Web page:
Story: Law of the foreshore and seabed

Page 5. Marine and Coastal Area (Takutai Moana) Act 2011

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In 2009 the National-led government, as part of a November 2008 confidence-and-supply agreement with the Māori Party, undertook a review of the Foreshore and Seabed Act 2004. In response to the review the Marine and Coastal Area (Takutai Moana) Act 2011 was passed, repealing the 2004 act. The new law replaced Crown ownership of the foreshore and seabed with a ‘no ownership’ regime, and restored the right of iwi to seek customary rights and title in court.

The act recognised that Māori may have exclusive customary interests in otherwise public areas of the foreshore and seabed. However, those interests cannot prevent existing rights and uses such as public access, navigation, fishing, aquaculture and mining.

Customary interests under the act

The act addresses two types of customary interests in particular:

  • protected customary rights, which recognise and protect customary activities, uses and practices (such as collecting hāngī stones or launching waka). Such rights must have been exercised since at least 1840, but may have evolved over time.
  • customary marine title over a specified area of the common marine and coastal area, rather than fee simple title (permanent and absolute ownership).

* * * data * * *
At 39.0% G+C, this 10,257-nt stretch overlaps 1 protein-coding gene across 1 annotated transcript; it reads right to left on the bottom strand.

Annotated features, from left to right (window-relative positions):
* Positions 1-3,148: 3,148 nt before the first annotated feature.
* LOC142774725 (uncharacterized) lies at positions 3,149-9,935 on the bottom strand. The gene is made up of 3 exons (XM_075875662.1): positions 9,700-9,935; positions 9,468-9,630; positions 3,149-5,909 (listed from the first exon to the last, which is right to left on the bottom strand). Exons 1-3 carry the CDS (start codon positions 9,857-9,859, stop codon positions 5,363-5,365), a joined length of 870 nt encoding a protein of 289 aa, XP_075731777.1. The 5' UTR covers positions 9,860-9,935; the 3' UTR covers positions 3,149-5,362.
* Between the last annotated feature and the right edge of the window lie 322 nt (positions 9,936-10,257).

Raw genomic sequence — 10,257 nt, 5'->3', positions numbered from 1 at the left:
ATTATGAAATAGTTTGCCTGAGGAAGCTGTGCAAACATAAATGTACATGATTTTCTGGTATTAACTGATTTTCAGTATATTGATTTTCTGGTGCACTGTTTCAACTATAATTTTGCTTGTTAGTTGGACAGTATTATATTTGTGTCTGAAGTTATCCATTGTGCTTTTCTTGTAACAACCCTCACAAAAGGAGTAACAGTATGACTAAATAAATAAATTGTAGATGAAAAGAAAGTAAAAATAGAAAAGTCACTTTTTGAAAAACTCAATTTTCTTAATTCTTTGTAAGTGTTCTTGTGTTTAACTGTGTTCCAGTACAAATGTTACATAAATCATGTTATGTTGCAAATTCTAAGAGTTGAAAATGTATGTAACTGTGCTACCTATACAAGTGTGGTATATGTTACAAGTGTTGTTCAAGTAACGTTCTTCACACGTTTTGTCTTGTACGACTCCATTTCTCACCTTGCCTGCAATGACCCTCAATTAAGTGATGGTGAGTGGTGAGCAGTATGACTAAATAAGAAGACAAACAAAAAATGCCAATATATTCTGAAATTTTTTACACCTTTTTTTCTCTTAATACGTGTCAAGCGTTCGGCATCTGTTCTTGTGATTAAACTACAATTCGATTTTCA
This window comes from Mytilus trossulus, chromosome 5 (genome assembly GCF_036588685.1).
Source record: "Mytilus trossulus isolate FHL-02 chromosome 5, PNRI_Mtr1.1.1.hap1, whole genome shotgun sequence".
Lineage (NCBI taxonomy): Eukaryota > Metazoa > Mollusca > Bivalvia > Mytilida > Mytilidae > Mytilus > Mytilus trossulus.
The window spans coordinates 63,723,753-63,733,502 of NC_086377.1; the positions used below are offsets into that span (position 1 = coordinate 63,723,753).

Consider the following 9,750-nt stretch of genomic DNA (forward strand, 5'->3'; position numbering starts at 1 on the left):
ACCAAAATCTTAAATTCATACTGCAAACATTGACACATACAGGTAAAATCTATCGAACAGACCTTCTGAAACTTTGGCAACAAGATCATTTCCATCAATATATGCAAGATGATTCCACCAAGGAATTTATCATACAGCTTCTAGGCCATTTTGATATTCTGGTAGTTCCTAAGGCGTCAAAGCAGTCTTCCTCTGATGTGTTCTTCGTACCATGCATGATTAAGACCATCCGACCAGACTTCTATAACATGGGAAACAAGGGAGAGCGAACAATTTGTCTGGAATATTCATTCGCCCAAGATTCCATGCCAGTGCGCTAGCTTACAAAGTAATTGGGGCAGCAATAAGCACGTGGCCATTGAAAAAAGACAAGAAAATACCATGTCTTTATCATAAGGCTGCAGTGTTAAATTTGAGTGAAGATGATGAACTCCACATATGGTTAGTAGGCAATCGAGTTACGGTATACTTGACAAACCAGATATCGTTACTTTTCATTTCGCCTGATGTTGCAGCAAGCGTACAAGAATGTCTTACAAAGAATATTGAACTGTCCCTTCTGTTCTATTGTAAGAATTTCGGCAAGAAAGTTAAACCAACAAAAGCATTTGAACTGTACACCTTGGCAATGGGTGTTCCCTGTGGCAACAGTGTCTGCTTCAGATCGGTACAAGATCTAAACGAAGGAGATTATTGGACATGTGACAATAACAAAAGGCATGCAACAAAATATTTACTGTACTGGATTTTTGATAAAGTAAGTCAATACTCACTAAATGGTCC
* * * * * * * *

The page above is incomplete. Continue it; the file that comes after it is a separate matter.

Whānau, hapū and iwi need to apply to the court or negotiate directly with the Crown to obtain legal recognition of protected customary rights or customary marine title.

Customary marine title

To be awarded customary marine title to a specified area, an applicant group must prove that it:

  • holds the area in accordance with tikanga (custom)
  • has exclusively used and occupied it since at least 1840, or since a customary transfer, without substantial interruption.

In establishing customary marine title, matters to be considered include whether the applicant group or its members exercise non-commercial customary fishing rights in the specified area, and have done so from 1840 to the present day.

Customary marine title is inalienable – the area cannot be sold. Customary marine title recognises the relationship that has existed and will continue to exist between iwi and the foreshore and seabed. It allows for continued public access and recreation, while allowing local iwi, hapū or whānau to exercise certain rights set out in the Marine and Coastal Area (Takutai Moana) Act 2011, including the ownership of minerals (other than petroleum, gold, silver and uranium in their natural condition) within the customary marine title area.


By May 2021, more than 200 applications for recognition of customary title and customary rights under the act had been made. Two had been granted.

How to cite this page:

Mark Hickford, 'Law of the foreshore and seabed - Marine and Coastal Area (Takutai Moana) Act 2011', Te Ara - the Encyclopedia of New Zealand, (accessed 23 May 2024)

Story by Mark Hickford, published 12 Jun 2006, updated 1 Jan 2015